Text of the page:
production of nuclear bombs materials sharply reduced global nuclear arsenals encouraged the creation of nuclear weapons free zones vigorously work to make the treaty universe so by bringing in Israel Pakistan and India enhance IAEA safeguards and reinforced the negative security assurances to non-nuclear weapon states that they would not be threatened with nuclear weapons additionally it was committed that every five years the treaty would be reviewed to be determined whether these commitments toward disarmament were being fulfilled or not so in 2000 which was the first review conference I would say that was a high-water mark and really it was a landmark successful international conference in which 13 practical steps reaffirming many of the statements that were made in 95 were reaffirmed they also added the print which you’ll hear later about today from some of the technical experts who were here and by the way David I want to commend you and really bringing an extraordinary group of experts I mean this is this is a conference I I live and breathe this issue this is a conference I would have come to just to hear some of the other people that are here I’m looking in this row right right here with Nick and John and honson and and May I mean these are these are people that I would I would come to here many of the top top people so in in in 2000 another very important commitment was also made the principle of irreversibility to applied it to nuclear disarmament so that the idea was that the cuts that are taking place between Russia and the United States should be made irreversible and language that even strengthened the statement of commitment to disarmament quote an unequivocal undertaking by the nuclear weapons States to accomplish the total elimination of their nuclear arsenals as per article 6 so that it wasn’t just the pursuit of the ultimate elimination but it was an unequivocal undertaking to accomplish it what do we have now we have in the world today Russia has between 13 and 14 thousand nuclear weapons the United States has between ten and eleven thousand China has about a hundred and thirty France around three hundred the United Kingdom around one hundred and sixty Israel around eighty the 50 Pakistan 60 North Korea maybe 10 so you can note there that there’s two countries with about 95% of the Arsenal’s and let me remind you that the Arsenal’s the size of the Arsenal’s the the kind of weapons we’re talking about are not not the size of her Oshima and Nagasaki most of the Arsenal’s are are most of the Arsenal’s are art you know are the trigger the General Lee Butler told me that the triggering devices on most of the weapons are the size of what was on her Oshima Nagasaki so Maharashtra Nagasaki was about fifteen thousand tons of TNT 15 kilotons we have bombs in the Megaton range now million tons most of the bombs are between 150 and 300 kilotons which is 10 to 20 times the size of Hiroshima and we have no idea what would happen to the climate if a few hundred of these went off but many scientists are saying that that would basically end civilization so when you when you talk about these numbers of the you know tens of thousands of them over 20,000 of them it just boggles the imagination that we would continue this venture at the cost last year of over 50 billion dollars to keep the Arsenal going and when you realize the inspection regime of the IAEA has never spent more than 130 million in a year to do all the inspections in the world and we spend more than that a day we the United States alone on the nuclear arsenal it’s really shocking but I I think that we need to go back to the the moral and existential threat of the weapons not just the complexity of the treaties not just the the great danger that that entities terrorists or state some states that couldn’t be deterred could get them but the very danger of their very existence the I call it the ups factor oops we forgot about that and it is simply well let me quote general Butler who was and who was in charge of the targeting and readiness that one point of the whole arsenal he was commander of the US strategic nuclear forces during the 1990s he says it’s more chilling than anything you can imagine that’s a quote he notes a litany of near catastrophes missiles that quoting him missiles that blew up in their silos and ejected their nuclear warheads outside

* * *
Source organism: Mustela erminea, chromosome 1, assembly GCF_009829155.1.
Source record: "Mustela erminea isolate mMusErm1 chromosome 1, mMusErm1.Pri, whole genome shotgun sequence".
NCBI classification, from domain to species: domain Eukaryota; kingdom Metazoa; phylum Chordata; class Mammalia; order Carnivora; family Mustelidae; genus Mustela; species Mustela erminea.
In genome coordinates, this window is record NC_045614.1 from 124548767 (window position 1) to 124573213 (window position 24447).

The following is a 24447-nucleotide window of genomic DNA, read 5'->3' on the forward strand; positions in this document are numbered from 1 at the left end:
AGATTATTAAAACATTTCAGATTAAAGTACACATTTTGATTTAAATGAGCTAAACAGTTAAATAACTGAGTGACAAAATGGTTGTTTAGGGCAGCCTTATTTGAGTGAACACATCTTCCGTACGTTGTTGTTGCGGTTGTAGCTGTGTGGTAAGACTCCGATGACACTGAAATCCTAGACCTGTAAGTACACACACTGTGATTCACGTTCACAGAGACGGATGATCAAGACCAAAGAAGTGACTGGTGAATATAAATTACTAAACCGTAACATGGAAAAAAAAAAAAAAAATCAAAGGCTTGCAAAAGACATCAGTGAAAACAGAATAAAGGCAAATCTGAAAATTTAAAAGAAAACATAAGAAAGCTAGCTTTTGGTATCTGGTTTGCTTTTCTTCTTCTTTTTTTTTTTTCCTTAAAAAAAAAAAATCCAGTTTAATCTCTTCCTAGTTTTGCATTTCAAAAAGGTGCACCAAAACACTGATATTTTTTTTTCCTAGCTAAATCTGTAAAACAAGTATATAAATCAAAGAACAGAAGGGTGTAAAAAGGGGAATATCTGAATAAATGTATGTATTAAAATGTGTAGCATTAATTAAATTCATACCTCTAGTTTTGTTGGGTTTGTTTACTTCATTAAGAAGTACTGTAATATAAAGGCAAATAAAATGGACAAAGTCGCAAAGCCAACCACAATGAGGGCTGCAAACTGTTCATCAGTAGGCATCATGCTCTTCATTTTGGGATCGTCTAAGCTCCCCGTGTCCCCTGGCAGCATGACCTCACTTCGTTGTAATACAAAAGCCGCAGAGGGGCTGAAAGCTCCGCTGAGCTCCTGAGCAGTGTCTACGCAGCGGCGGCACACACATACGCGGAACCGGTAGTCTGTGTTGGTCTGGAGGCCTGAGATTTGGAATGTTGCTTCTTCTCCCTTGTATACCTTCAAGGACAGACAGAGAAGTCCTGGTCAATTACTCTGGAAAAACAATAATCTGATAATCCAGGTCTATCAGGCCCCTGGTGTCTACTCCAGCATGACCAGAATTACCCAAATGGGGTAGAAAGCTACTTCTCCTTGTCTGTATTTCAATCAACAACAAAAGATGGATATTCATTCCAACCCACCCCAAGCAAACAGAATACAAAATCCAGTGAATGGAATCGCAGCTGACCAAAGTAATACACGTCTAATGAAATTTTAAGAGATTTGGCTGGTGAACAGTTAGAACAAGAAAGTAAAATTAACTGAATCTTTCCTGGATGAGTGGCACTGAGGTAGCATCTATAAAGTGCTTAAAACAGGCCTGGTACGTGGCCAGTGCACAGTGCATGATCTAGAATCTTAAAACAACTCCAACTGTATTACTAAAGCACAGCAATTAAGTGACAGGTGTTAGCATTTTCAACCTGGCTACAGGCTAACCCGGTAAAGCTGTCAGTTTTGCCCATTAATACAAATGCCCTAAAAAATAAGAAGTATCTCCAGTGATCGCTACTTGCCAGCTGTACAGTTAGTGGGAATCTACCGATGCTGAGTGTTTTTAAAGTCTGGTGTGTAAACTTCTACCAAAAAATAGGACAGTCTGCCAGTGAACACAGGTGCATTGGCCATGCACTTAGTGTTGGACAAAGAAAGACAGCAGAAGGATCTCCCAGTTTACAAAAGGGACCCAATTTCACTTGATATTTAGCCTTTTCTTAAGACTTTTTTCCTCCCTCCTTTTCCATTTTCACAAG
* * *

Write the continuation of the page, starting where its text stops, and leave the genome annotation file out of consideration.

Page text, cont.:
the confines of the silo b-52 aircraft that collided with tankers and scattered nuclear weapons across the coast and into the offshore seas of Spain a b-52 bomber with nuclear weapons aboard that crashed in North Carolina a nun investigation it was discovered then on one of those weapons six of the seven safety devices that prevent a nuclear explosion had failed as a result of the crash there are dozens of such incidents nuclear missile Laden submarines that experience catastrophic accidents and now lie at the bottom of the ocean in 1995 there was a weather satellite sent off the coast of Norway and the Russians were told that this was a weather satellite but it didn’t go up the command and control so when it went off it looked like it was a Trident launch and the and and the message was brought to then president Boris Yeltsin that the Russia Russia was under attack and he had less than 10 minutes to make a decision as to whether this was a mistake or or or or an actual attack in which case the the Russian Arsenal could be under attack this their fear would be that the first volley would hit their weapon so he’d have to shoot them off before they got hit and he had very little time thank God he wasn’t drunk and thank God the trajectory became clear that it was not headed toward Moscow it was just a weather satellite not a trident launch Sean on June 30th US command posts indicate a June 3rd 1980 US command post indicated a Soviet attack launch cruise for Minuteman missiles were given preliminary launch warnings and bomber aircraft manned was that we were talking like less than a 15 minute time period computer displays showed two missiles attacking then none and then 200 a simple computer chip had malfunctioned recent mishaps should cause continuing concern for example on August 30th 2007 a USB 50 du bomber was mistakenly armed with six nuclear warheads and flown for more than three hours across the United States without without sufficient command and control supervision on October 19 2007 the Department of Defense and Air Force released a report that concluded handling standards and procedures had not been followed subsequently four commanders were relieved of their commands numerous personnel were disciplined and in the wake of this and other incidents Secretary of Air Force Michael Wynne and chief of staff of the Air Force General Michael Mosley resigned think of India and Pakistan and the level of command and control that they have and we are all downwind and we know how diligent American armed forces are in protecting these materials and they are diligent and yet human errors are part of the human condition we are not supermen as Albert Schweitzer a pond even under the best of circumstances are not unique to the United States On February 3rd 2009 the Vanguard a British Royal Navy nuclear submarine and the triumph on a French nuclear vessel collided in the Atlantic Ocean both carry nuclear warheads and were on routine patrol defense officials said they were unable to see each other and they just had a collision they made a mistake Ronald Reagan admitted quote six minutes to decide how to respond to a blip on a radar scope and decide whether to Unleashed Armageddon how could any one apply reason at such a time and that’s the situation that we have today and it is simply not realistic nor really moral to think that biaxin are to design these weapons won’t eventually be used as long as exist and the most powerful stimulant to them is the fact that the most powerful nations claim that they need to have them for their security now the arguments against progress on disarmament I think have become strange and burlesque one of the arguments we’re hearing now from those who extol the virtues of nuclear weapons is that if the United States makes progress on the disarmament agenda it will stimulate proliferation amongst our friends and allies and I mean that’s truly Orwellian and it is completely bolide by the facts they ignore Westerwelle Germany’s foreign minister who called for the recently called for withdrawal of oral